Pollock observed Indian sandpainting demonstrations in the 1940s. Referring to his style of painting on the floor, Pollock stated, “I feel nearer, more a part of the painting, since this way I can walk round it, work from the four sides and literally be in the painting. This is akin to the methods of the Indian sand painters of the West.”[19] Other influences on his drip technique include the Mexican muralists and Surrealist automatism. Pollock denied reliance on "the accident"; he usually had an idea of how he wanted a particular piece to appear. His technique combined the movement of his body, over which he had control, the viscous flow of paint, the force of gravity, and the absorption of paint into the canvas. It was a mixture of controllable and uncontrollable factors. Flinging, dripping, pouring, and spattering, he would move energetically around the canvas, almost as if in a dance, and would not stop until he saw what he wanted to see.

Pollock's Studio in Springs, New York

In 1950, Hans Namuth, a young photographer, wanted to take pictures (both stills and moving) of Pollock at work. Pollock promised to start a new painting especially for the photographic session, but when Namuth arrived, Pollock apologized and told him the painting was finished.

Namuth's said that when he entered the studio:

A dripping wet canvas covered the entire floor … There was complete silence … Pollock looked at the painting. Then, unexpectedly, he picked up can and paint brush and started to move around the canvas. It was as if he suddenly realized the painting was not finished. His movements, slow at first, gradually became faster and more dance like as he flung black, white, and rust colored paint onto the canvas. He completely forgot that Lee and I were there; he did not seem to hear the click of the camera shutter … My photography session lasted as long as he kept painting, perhaps half an hour. In all that time, Pollock did not stop. How could one keep up this level of activity? Finally, he said 'This is it.'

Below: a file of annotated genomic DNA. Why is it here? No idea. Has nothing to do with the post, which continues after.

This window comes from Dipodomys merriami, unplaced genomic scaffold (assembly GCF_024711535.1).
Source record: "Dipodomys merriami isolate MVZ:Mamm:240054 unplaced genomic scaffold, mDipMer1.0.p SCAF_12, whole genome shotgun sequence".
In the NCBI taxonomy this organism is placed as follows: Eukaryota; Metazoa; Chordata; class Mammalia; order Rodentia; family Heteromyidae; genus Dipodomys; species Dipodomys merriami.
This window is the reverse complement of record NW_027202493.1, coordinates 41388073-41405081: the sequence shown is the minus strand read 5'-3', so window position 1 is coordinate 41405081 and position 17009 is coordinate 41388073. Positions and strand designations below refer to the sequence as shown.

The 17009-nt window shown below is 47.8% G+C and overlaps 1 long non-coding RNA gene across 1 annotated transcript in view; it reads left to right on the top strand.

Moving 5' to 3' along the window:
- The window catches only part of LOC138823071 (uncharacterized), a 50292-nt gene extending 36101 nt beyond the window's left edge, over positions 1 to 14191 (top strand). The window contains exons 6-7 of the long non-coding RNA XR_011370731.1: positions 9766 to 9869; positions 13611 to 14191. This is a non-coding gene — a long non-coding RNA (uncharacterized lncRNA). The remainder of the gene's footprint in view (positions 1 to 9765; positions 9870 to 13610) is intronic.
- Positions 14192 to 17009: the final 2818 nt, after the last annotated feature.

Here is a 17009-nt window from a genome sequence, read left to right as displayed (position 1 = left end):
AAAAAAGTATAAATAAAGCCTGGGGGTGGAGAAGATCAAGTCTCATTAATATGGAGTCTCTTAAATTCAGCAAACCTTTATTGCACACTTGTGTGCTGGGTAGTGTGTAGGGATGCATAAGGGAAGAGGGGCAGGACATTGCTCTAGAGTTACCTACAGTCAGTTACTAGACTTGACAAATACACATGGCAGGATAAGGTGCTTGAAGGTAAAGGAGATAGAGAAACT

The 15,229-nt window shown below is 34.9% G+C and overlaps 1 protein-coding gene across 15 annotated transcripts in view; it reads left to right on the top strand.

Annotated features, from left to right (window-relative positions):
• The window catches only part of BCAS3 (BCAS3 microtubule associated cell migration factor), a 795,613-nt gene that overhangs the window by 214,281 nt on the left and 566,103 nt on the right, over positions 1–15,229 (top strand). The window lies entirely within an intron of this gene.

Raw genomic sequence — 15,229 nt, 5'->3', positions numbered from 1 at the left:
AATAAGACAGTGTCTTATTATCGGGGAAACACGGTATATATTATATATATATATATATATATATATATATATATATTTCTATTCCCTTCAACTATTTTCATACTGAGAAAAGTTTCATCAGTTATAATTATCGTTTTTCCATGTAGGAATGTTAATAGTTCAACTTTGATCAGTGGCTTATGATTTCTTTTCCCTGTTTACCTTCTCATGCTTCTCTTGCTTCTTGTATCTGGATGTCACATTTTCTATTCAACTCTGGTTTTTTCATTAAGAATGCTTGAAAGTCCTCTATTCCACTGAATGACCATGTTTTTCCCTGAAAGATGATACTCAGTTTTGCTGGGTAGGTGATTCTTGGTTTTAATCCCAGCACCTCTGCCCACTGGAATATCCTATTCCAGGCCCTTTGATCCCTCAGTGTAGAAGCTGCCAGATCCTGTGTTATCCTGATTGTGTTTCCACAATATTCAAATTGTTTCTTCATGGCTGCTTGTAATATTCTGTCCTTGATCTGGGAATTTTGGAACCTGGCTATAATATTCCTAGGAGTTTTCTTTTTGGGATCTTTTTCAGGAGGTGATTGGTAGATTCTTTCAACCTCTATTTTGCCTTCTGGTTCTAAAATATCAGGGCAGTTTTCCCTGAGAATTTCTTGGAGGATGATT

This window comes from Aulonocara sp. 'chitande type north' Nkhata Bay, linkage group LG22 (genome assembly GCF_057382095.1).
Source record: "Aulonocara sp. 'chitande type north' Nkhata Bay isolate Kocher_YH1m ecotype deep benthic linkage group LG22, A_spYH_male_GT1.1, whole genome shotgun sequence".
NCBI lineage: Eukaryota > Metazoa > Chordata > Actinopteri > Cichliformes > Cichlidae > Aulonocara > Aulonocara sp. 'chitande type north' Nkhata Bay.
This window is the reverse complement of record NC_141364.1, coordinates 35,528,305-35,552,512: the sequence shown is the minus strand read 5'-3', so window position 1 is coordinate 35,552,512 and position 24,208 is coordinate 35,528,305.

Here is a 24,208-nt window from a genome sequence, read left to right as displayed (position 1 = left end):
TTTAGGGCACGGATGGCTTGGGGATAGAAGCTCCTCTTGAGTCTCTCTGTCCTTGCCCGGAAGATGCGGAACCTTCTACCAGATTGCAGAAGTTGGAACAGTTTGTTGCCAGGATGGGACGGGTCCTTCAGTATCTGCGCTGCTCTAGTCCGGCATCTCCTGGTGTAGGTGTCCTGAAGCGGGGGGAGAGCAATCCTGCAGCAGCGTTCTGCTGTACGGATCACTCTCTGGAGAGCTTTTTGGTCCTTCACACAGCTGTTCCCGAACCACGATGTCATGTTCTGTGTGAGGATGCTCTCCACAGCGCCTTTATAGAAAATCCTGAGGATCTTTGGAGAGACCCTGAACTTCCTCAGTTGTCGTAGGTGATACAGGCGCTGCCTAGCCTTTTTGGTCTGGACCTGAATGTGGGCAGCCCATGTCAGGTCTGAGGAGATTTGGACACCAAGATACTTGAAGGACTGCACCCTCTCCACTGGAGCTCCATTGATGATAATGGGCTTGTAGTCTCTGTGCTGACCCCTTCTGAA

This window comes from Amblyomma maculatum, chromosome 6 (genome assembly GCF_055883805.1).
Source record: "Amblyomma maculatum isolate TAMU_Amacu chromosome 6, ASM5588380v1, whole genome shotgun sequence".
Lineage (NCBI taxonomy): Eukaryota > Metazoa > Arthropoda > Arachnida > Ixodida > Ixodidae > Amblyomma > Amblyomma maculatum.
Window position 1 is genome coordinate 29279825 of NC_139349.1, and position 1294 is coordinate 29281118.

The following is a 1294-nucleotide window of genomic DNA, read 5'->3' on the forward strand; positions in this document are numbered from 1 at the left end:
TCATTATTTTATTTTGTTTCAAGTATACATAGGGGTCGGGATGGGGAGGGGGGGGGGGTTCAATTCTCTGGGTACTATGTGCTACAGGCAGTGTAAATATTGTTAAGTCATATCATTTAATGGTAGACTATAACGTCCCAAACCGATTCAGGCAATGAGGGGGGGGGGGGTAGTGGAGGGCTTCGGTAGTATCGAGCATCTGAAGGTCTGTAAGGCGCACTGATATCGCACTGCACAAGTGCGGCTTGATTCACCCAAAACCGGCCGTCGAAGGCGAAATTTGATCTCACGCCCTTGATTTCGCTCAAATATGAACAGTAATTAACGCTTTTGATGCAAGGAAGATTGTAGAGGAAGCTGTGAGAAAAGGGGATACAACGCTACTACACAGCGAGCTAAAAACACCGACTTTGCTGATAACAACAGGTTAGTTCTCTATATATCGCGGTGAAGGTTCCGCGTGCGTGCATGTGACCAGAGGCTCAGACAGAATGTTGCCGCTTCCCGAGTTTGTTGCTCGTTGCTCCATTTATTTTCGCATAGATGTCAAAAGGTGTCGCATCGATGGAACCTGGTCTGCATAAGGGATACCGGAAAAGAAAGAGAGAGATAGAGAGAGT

Pollock’s finest paintings… reveal that his all-over line does not give rise to positive or negative areas: we are not made to feel that one part of the canvas demands to be read as figure, whether abstract or representational, against another part of the canvas read as ground. There is not inside or outside to Pollock’s line or the space through which it moves…. Pollock has managed to free line not only from its function of representing objects in the world, but also from its task of describing or bounding shapes or figures, whether abstract or representational, on the surface of the canvas.
—Karmel, 132

In the 21st century, the physicists Richard Taylor, Micolich and Jonas studied Pollock's works and technique. They determined that some works display the properties of mathematical fractals.[20] They assert that the works expressed more fractal qualities as Pollock progressed in his career.[21] The authors speculate that Pollock may have had an intuition of the nature of chaotic motion, and tried to express mathematical chaos, more than ten years before "Chaos Theory" was proposed. Their work was used in trying to evaluate the authenticity of some works that were represented as Pollock's.

Other contemporary experts have suggested that Pollock may have imitated popular theories of the time in order to give his paintings a depth not previously seen.[22]

1950s[edit]

Pollock's most famous paintings were made during the "drip period" between 1947 and 1950. He rocketed to fame following an August 8, 1949 four-page spread in Life magazine that asked, "Is he the greatest living painter in the United States?" At the peak of his fame, Pollock abruptly abandoned the drip style.[23]